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  #1  
Old Sun Jul 24, 2016, 11:01 PM
Annkilter Annkilter is offline
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Location: Grand Rapids
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MDS - Life changes

My husband received the diagnosis of MDS on June 10. He started Vidaza a week later. His type is RAEB-1. On April 20, they found blasts in his blood. Did a bone marrow biopsy on June 1. We went to Ann Arbor (University of Michigan) to be evaluated for bone marrow transplant. They concluded he was not eligible due to his weight loss, lack of strength, and IBS. He also has thrombocytosis, which has spiked to 1.2 million since he was told to go off Hydroxurea (a drug to control the platelet count). Since going on the Vidaza his white blood count has gone up to 6.9 and hemoglobin to 10.0. While on the Hydroxurea, his white blood count hovered around 2.0, and his hemoglobin was under 8.5-9.0. His bone marrow is 70% hypercellular. All three cell lines have some dysplasia. His peripheral blasts have gone from 1% on April 20 to 3% on July 18. His bone marrow blasts are 5-9%. At U of M, his peripheral smear had evidence of fibrosis. I don't know what is ahead, but his doctor said six months to 3 years.

So we have been making changes. The biggest one is to move with our daughter to a condo that she is buying. My husband is depressed about moving out of our house of 21 years to a condo. There is so much work to do, and he he doesn't have the strength to help as much as he would like. He is overwhelmed by the work involved. And he still wants to fix things up. But laying a little bit of tile in the bathroom floor exhausted him. He is frustrated about that. He feels depressed and scared and angry. I have done my share of crying, but I have to keep going so I stuff it down. I have too much to do.

We are struggling with his weight loss. He got new dentures in February for the first time and that is complicating his attempts to eat. Chronic diarrhea plays a role as well. Well that is enough doom and gloom for now.

Thank you for listening.

Ann
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Old Mon Jul 25, 2016, 05:30 PM
Neil Cuadra Neil Cuadra is offline
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Location: Los Angeles, California
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Ann,

How unfortunate that your family received this dire news. I know how scary it is. Moving your home at the same time that you are fighting this type of disease is a tough transition too.

When a transplant is being considered, factors that come into play include age, other health conditions, and the availability of a donor. May I ask how old your husband is? If he gains weight and gets stronger, might the transplant choice be back on the table?

It sounds like the primary effect on your husband's day-to-day life is fatigue. That can certainly be frustrating for someone who is used to being active. I hope he can get used to going a little slower. Has he needed blood transfusions? Make sure that his doctors know that fatigue is a big issue for you. Sometimes doctors spend all their time trying to preserve life and only address issues like fatigue if you bring up the subject. Fatigue itself may not be life-threatening, but it's definitely a drag on the quality of your life.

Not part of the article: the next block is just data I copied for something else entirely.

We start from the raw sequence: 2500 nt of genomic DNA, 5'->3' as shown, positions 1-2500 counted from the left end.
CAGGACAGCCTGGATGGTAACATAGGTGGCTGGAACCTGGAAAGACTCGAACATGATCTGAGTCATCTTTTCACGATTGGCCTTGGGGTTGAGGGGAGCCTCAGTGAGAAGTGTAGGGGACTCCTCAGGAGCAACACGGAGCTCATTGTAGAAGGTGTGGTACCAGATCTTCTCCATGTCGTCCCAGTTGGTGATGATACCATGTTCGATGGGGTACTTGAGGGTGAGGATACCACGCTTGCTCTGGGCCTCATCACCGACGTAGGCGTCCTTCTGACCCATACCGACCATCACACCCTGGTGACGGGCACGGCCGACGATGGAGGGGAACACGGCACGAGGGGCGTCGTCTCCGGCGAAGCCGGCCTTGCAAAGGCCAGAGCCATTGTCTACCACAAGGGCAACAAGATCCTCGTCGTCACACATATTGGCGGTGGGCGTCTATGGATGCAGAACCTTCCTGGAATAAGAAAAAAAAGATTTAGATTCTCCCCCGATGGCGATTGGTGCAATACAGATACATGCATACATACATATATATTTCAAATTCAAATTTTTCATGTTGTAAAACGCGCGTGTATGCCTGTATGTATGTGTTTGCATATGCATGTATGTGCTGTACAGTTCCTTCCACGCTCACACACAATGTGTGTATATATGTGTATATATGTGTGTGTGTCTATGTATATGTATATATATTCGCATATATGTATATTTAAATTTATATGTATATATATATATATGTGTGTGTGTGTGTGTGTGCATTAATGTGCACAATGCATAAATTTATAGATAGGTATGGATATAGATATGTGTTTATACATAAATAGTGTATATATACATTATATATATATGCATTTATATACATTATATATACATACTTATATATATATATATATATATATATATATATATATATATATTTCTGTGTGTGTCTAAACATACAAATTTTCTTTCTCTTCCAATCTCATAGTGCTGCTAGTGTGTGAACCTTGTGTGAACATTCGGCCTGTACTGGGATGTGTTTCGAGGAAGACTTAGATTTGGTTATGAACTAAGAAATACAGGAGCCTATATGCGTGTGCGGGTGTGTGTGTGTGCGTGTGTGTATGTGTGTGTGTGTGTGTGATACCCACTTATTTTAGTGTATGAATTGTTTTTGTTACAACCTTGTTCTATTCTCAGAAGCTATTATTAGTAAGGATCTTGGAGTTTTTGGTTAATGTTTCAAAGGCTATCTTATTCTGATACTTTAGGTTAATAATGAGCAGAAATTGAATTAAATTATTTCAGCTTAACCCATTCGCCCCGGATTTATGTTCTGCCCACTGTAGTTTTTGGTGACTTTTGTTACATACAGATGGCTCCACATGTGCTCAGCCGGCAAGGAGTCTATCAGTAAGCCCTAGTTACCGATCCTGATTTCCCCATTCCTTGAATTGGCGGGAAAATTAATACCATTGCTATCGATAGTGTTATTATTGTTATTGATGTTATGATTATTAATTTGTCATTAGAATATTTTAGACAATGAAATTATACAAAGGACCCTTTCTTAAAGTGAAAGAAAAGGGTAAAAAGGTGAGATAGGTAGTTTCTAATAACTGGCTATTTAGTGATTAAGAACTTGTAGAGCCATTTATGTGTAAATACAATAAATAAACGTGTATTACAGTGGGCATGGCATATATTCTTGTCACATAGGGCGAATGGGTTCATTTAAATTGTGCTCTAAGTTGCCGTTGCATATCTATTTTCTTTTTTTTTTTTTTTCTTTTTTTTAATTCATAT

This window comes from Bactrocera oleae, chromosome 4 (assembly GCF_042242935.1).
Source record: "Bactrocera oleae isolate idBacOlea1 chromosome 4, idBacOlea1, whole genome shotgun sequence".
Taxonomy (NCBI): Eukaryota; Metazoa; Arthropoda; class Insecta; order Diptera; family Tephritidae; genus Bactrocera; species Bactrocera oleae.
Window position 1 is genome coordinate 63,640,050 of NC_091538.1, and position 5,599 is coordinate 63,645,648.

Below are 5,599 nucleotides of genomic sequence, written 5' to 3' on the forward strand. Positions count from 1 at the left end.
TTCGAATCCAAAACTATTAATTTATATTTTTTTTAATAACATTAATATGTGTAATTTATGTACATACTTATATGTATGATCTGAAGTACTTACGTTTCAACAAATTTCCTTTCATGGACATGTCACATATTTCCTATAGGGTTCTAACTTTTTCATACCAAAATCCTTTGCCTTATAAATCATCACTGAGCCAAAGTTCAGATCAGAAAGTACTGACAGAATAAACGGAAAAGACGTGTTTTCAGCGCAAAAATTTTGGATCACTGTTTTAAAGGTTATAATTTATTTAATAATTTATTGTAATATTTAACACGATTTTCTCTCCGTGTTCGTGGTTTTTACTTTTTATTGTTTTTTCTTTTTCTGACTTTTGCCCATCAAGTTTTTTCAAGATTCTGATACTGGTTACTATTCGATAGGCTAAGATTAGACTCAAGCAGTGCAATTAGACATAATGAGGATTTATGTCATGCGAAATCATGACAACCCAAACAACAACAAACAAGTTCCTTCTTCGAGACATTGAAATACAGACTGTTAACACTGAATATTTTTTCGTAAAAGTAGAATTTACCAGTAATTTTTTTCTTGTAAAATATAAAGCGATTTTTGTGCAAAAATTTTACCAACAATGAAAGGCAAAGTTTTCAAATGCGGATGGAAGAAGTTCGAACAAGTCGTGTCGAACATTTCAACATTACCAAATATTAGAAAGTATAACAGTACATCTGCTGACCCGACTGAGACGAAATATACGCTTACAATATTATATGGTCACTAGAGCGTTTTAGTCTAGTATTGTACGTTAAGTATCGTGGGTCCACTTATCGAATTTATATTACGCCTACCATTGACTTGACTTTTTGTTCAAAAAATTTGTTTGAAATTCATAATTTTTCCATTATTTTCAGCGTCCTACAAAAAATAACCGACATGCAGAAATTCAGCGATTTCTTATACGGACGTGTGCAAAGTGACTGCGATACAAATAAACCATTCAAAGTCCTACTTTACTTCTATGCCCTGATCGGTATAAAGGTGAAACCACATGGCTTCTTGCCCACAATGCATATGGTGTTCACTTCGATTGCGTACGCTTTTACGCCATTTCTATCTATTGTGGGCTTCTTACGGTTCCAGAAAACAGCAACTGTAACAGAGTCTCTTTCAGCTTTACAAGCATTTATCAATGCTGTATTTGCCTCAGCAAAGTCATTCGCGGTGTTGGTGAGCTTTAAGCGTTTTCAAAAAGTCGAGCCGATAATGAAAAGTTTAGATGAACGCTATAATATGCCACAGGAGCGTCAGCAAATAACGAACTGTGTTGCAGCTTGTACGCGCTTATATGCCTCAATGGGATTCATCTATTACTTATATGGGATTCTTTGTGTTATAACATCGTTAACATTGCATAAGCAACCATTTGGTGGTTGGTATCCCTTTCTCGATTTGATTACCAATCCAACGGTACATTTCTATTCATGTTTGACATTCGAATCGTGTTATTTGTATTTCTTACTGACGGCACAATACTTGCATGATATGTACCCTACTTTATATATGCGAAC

Patients often press doctors about how long they'll live with MDS. The doctors can speak about the statistics, but when taking about one individual patient their predictions are often wrong. You can understand why patients ask and why many doctors would rather not make predictions. In any case, when they count your remaining time as a few years it means you have to weigh the quality of life with and without the various treatments they may suggest. We should all make the most of our time, and do what's important to us, but that's all the more relevant when you have a serious illness.

His doctors may have some ideas about eating problems and the best way to get nutrition, but a major treatment center will probably have on-staff nutritionists who are the best ones to consult with. I suggest asking about this. Maybe you just need a referral to that type of specialist.
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Old Wed Sep 14, 2016, 11:38 PM
Annkilter Annkilter is offline
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Change in diagnosis

Now my husband has the diagnosis of post essential thrombocytosis/myelofibrosis. This occurred as a result of being assessed by the University of Michigan bone marrow transplant team. We asked what the prognosis was with the BMT. They said he would have a 34% chance of surviving two years after BMT. We asked what his prognosis was without the BMT. They said six months to two years, maybe three. Our local oncologist said the same thing.

I have received the final report from U of M from our family doctor, who has been our doctor for over 20 years. I think the prognosis comes from Rick's myelofibrosis (which is a form of bone marrow cancer as well) combined with his significant comorbidities. He suffers from malnutrition, cardiomyopathy, and suspected IBS. So there you have it. However, other than the fatigue and low blood cell counts, he is doing pretty. Quality of life is fairly good. We have moved in with my daughter and are currently in the process of selling our house.
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